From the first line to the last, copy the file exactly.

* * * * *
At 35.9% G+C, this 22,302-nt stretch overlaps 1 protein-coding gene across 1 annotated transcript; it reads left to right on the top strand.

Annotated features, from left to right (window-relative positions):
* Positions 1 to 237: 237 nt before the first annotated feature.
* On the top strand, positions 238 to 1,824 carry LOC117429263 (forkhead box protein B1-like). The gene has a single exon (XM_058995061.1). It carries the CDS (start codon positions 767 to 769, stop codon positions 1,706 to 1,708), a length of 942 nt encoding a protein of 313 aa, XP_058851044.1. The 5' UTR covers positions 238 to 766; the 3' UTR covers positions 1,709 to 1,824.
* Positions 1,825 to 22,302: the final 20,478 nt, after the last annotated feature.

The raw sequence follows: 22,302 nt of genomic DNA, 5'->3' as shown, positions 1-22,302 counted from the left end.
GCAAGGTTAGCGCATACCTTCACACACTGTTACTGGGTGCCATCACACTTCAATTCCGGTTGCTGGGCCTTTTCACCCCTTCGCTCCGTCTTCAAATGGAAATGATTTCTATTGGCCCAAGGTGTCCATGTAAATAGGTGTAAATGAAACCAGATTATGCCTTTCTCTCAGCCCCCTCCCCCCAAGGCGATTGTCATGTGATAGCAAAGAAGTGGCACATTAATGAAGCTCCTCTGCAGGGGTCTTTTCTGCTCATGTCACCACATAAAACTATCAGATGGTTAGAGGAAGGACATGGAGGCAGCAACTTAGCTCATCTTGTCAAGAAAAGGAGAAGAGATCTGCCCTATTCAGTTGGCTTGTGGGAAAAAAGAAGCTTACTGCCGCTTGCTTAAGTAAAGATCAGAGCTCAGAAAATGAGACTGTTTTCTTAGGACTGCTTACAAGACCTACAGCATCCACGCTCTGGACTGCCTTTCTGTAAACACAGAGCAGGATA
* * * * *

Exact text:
At 35.9% G+C, this 22,302-nt stretch overlaps 1 protein-coding gene across 1 annotated transcript; it reads left to right on the top strand.

Annotated features, from left to right (window-relative positions):
* Positions 1 to 237: 237 nt before the first annotated feature.
* On the top strand, positions 238 to 1,824 carry LOC117429263 (forkhead box protein B1-like). The gene has a single exon (XM_058995061.1). It carries the CDS (start codon positions 767 to 769, stop codon positions 1,706 to 1,708), a length of 942 nt encoding a protein of 313 aa, XP_058851044.1. The 5' UTR covers positions 238 to 766; the 3' UTR covers positions 1,709 to 1,824.
* Positions 1,825 to 22,302: the final 20,478 nt, after the last annotated feature.

The raw sequence follows: 22,302 nt of genomic DNA, 5'->3' as shown, positions 1-22,302 counted from the left end.
GCAAGGTTAGCGCATACCTTCACACACTGTTACTGGGTGCCATCACACTTCAATTCCGGTTGCTGGGCCTTTTCACCCCTTCGCTCCGTCTTCAAATGGAAATGATTTCTATTGGCCCAAGGTGTCCATGTAAATAGGTGTAAATGAAACCAGATTATGCCTTTCTCTCAGCCCCCTCCCCCCAAGGCGATTGTCATGTGATAGCAAAGAAGTGGCACATTAATGAAGCTCCTCTGCAGGGGTCTTTTCTGCTCATGTCACCACATAAAACTATCAGATGGTTAGAGGAAGGACATGGAGGCAGCAACTTAGCTCATCTTGTCAAGAAAAGGAGAAGAGATCTGCCCTATTCAGTTGGCTTGTGGGAAAAAAGAAGCTTACTGCCGCTTGCTTAAGTAAAGATCAGAGCTCAGAAAATGAGACTGTTTTCTTAGGACTGCTTACAAGACCTACAGCATCCACGCTCTGGACTGCCTTTCTGTAAACACAGAGCAGGATA